Updated June 30, 2020
The purpose of this document is to provide guidance to recipients of the funding available under section 601(a) of the Social Security Act, as added by section 5001 of the Coronavirus Aid, Relief, and Economic Security Act (“CARES Act”). The CARES Act established the Coronavirus Relief Fund (the “Fund”) and appropriated $150 billion to the Fund. Under the CARES Act, the Fund is to be used to make payments for specified uses to States and certain local governments; the District of Columbia and U.S. Territories (consisting of the Commonwealth of Puerto Rico, the United States Virgin Islands, Guam, American Samoa, and the Commonwealth of the Northern Mariana Islands); and Tribal governments.
The CARES Act provides that payments from the Fund may only be used to cover costs that—
- are necessary expenditures incurred due to the public health emergency with respect to the Coronavirus Disease 2019 (COVID–19);
- were not accounted for in the budget most recently approved as of March 27, 2020 (the date of enactment of the CARES Act) for the State or government; and
- were incurred during the period that begins on March 1, 2020, and ends on December 30, 2020.2
The guidance that follows sets forth the Department of the Treasury’s interpretation of these limitations on the permissible use of Fund payments.
Necessary expenditures incurred due to the public health emergency
The requirement that expenditures be incurred “due to” the public health emergency means that expenditures must be used for actions taken to respond to the public health emergency. These may include expenditures incurred to allow the State, territorial, local, or Tribal government to respond directly to the emergency, such as by addressing medical or public health needs, as well as expenditures incurred to respond to second-order effects of the emergency, such as by providing economic support to those suffering from employment or business interruptions due to COVID-19-related business closures.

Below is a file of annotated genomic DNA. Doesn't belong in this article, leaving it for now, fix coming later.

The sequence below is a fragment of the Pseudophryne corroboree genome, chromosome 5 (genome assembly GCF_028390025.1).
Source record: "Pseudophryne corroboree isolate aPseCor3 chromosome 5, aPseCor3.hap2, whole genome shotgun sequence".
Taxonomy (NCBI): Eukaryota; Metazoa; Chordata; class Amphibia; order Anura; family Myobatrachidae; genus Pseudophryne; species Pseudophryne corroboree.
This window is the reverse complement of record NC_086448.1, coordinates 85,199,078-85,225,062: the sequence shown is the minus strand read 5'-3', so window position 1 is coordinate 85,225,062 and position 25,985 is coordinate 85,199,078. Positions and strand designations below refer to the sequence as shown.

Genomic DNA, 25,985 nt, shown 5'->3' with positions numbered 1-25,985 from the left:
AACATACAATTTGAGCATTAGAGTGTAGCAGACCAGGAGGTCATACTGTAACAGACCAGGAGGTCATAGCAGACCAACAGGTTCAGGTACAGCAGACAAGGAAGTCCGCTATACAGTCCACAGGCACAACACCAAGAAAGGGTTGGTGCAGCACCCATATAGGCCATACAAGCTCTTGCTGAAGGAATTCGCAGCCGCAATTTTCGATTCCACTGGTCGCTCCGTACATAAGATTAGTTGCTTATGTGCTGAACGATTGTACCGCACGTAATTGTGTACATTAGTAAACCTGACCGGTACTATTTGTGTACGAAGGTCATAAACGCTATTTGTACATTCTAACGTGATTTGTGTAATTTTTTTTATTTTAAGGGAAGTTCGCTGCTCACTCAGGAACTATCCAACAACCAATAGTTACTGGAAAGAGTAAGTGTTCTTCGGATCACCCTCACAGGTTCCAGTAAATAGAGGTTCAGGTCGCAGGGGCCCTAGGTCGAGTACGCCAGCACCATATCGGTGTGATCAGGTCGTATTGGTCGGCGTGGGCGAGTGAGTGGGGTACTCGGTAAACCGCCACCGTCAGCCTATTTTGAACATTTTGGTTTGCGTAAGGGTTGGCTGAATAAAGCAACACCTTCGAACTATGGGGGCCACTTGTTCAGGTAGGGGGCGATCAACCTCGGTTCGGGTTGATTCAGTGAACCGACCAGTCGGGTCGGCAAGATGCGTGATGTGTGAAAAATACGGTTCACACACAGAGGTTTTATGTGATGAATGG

Funds may not be used to fill shortfalls in government revenue to cover expenditures that would not otherwise qualify under the statute. Although a broad range of uses is allowed, revenue replacement is not a permissible use of Fund payments.
The statute also specifies that expenditures using Fund payments must be “necessary.” The Department of the Treasury understands this term broadly to mean that the expenditure is reasonably necessary for its intended use in the reasonable judgment of the government officials responsible for spending Fund payments.
Costs not accounted for in the budget most recently approved as of March 27, 2020
The CARES Act also requires that payments be used only to cover costs that were not accounted for in the budget most recently approved as of March 27, 2020. A cost meets this requirement if either (a) the cost cannot lawfully be funded using a line item, allotment, or allocation within that budget or (b) the cost is for a substantially different use from any expected use of funds in such a line item, allotment, or allocation.
The “most recently approved” budget refers to the enacted budget for the relevant fiscal period for the particular government, without taking into account subsequent supplemental appropriations enacted or other budgetary adjustments made by that government in response to the COVID-19 public health emergency. A cost is not considered to have been accounted for in a budget merely because it could be met using a budgetary stabilization fund, rainy day fund, or similar reserve account.
Costs incurred during the period that begins on March 1, 2020, and ends on December 30, 2020
Finally, the CARES Act provides that payments from the Fund may only be used to cover costs that were incurred during the period that begins on March 1, 2020, and ends on December 30, 2020 (the “covered period”). Putting this requirement together with the other provisions discussed above, section 601(d) may be summarized as providing that a State, local, or tribal government may use payments from the Fund only to cover previously unbudgeted costs of necessary expenditures incurred due to the COVID–19 public health emergency during the covered period.